- The Washington Times - Saturday, October 13, 2001

Even before allied bombing began, the United States was on its way to cracking the Taliban regime in Afghanistan and putting terrorist leader Osama bin Laden on the run. Right now, war planning should start against Iraq's Saddam Hussein.

News reports last week indicated that panic and disarray were taking hold among Taliban clerics and fighters, who are said to be abandoning Kabul and Kandahar.

Since bombing started, the Taliban and bin Laden have issued statements of defiance, but the Taliban has got to be unsettled.

Look at the situation it's in: It has made Afghanistan a wasteland in years of war and oppression. Its population is near starvation. It is hated at home and has needed to continually struggle against the Northern Alliance in order to remain in power.

And on Sept. 11, its paying guest, Osama bin Laden, aroused the wrath of the United States, the hated hegemon, superpower and Great Satan. (There are advantages to being thought hegemonic, i.e., all-powerful.)

And what's worse for the Taliban, the whole world is siding with the United States, including former Islamic allies, such as Pakistan and Saudi Arabia.

The Taliban is now surrounded by enemies Iran, India, China, Russia, Uzbekistan, Tajikistan, Turkmenistan all allied with the United States.

The success achieved so far by the Bush administration's pursuing the coalition strategy favored by Secretary of State Colin Powell is that the Taliban is utterly isolated.

And now, U.S. commandos are undoubtedly in its territory, and bombs are falling.

Under such circumstances, it would not be surprising if one Taliban faction turned against another, and someone ratted out bin Laden, exposing him and his lieutenants to attack.

Whether or not bin Laden is killed, of course, the United States and it allies need to continue rooting out his al-Qaeda organization and other terror networks.

The best description I've seen of how the war might go is contained in an e-mail written by retired Army Gen. Barry McCaffrey, former drug czar, Pentagon strategic planner and chief of the U.S. Southern Command, and now a West Point lecturer.

In an interview, Gen. McCaffrey also outlined a strategy against other terror-sponsoring countries, some of which might be intimidated into abandoning terrorism by U.S. success in Afghanistan.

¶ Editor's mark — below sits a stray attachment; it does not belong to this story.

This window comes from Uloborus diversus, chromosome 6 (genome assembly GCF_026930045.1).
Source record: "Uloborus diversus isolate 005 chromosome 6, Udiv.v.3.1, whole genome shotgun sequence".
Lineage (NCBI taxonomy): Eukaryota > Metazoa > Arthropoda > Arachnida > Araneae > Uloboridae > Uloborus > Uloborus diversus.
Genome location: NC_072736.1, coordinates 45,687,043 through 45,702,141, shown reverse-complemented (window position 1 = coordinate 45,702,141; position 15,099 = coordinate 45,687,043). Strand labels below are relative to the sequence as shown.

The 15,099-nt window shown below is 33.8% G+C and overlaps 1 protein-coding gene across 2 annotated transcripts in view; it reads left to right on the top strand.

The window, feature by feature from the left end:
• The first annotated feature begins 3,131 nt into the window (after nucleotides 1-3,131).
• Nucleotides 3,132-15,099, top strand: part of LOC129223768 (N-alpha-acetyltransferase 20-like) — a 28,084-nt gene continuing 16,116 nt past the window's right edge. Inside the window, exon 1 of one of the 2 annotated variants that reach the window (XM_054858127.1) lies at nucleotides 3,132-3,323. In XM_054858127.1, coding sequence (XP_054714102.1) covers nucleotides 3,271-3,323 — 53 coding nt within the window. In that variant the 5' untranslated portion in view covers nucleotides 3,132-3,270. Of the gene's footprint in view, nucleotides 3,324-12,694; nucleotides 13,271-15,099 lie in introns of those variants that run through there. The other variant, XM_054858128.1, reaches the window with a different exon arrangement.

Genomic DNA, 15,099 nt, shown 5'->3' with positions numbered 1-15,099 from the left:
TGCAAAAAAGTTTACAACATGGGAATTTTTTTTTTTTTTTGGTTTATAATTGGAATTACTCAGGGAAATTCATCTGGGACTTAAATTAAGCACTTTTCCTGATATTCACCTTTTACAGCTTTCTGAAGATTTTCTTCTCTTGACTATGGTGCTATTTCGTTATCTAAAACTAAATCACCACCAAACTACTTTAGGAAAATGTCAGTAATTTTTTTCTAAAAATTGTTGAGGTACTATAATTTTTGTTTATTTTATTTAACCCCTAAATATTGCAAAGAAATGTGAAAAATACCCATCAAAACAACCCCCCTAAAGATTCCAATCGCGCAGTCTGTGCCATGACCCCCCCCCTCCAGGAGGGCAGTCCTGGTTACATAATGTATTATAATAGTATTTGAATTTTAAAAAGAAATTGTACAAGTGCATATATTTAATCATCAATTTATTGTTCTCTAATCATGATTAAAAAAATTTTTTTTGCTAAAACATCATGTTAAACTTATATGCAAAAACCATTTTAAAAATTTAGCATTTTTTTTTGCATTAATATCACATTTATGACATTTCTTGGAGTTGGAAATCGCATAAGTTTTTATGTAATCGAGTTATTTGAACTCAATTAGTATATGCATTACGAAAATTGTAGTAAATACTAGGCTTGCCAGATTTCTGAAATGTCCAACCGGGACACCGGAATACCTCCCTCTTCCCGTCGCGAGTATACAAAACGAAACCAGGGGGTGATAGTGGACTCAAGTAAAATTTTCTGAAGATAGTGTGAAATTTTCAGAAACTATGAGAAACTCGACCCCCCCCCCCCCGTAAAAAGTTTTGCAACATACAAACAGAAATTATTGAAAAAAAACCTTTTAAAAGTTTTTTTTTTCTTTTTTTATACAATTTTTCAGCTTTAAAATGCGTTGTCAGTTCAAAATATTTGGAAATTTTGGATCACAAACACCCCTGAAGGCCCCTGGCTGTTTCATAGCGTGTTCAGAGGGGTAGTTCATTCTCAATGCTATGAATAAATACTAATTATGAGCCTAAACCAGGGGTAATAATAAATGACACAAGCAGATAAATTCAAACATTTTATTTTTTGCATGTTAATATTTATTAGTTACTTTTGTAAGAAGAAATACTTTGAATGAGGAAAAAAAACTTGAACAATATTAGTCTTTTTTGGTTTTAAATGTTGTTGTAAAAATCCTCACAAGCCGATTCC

Gen. McCaffrey said, though, that Iraq's Saddam Hussein would have to be confronted and threatened with the loss of his life, his armed forces, his oil fields and his country or actually attacked if he refuses to submit to international inspection to prevent his developing chemical, biological or nuclear weapons.

His e-mail to a West Point cadet has been widely circulated on the Internet. In it, Gen. McCaffrey wrote of the terror war: "There will be no end state. We will, if successful, manage this chronic threat to our survival, economy and self-confidence by dramatically lowering the risk.

"We will build a series of defensive programs [to] increase our day-to-day security. We will form a coalition based on common danger. Much of the globe will join us to leverage foreign intelligence and security services to fight these terrorist organizations in forward battle areas.

"Finally, we will take the gloves off and use integrated military power to find, fix and destroy these organizations. We are going to disrupt these people through pre-emptive attack. We will deceive them. We will run psyops [psychological warfare operations] on them.

"At selected points and times, they will be killed suddenly, in significant numbers and without warning [by] Tomahawk [cruise] missiles, 2,000-pound laser-guided weapons [or] remote-control booby traps."

Gen. McCaffrey, who emphasized to me that he was writing from long experience and not inside knowledge, wrote that "in places, small groups of soldiers or SEALs will appear in total darkness, blow down the doors, and kill them at close range with automatic weapons and hand grenades.

"We will find their money and freeze it. We will arrest their front agents. We will operate against their recruiting and transportation functions. We will locate their training areas and mine them.

"We will isolate them from their families. We will try to dominate their communications and alternately listen, jam or spoof them. We will make their couriers disappear.

"If we can we find out how they eat or play or receive rewards, or where they sleep, we will go there and kill them by surprise."

He emphasized, as Bush administration officials have, that much of the war will be conducted through intelligence and with economic and diplomatic leverage. And, he said, foreign aid must be increased to reduce the despair that helps breed terrorists.

Then, he said, the United States should confront other states supporting terrorism, including Iran, Syria, Cuba, Sudan and North Korea and, chiefly, Iraq.

"If deterrence does not work then their political will must be shattered with overwhelming violence directed at their armed forces and the political decision-makers," he wrote.

In Iraq's case, he told me, the United States should station a corps 2.5 divisions of army troops next door in Kuwait and be prepared to destroy Iraq's oil fields and military. We should also assist anti-Saddam opposition groups perhaps even inducing his two sons to betray him.

At the moment, many U.S. allies don't want to attack Iraq. That's why the Bush administration isn't talking about that phase of the war. But victory in Afghanistan could get a mighty ball rolling.

Morton Kondracke is a nationally syndicated columnist.

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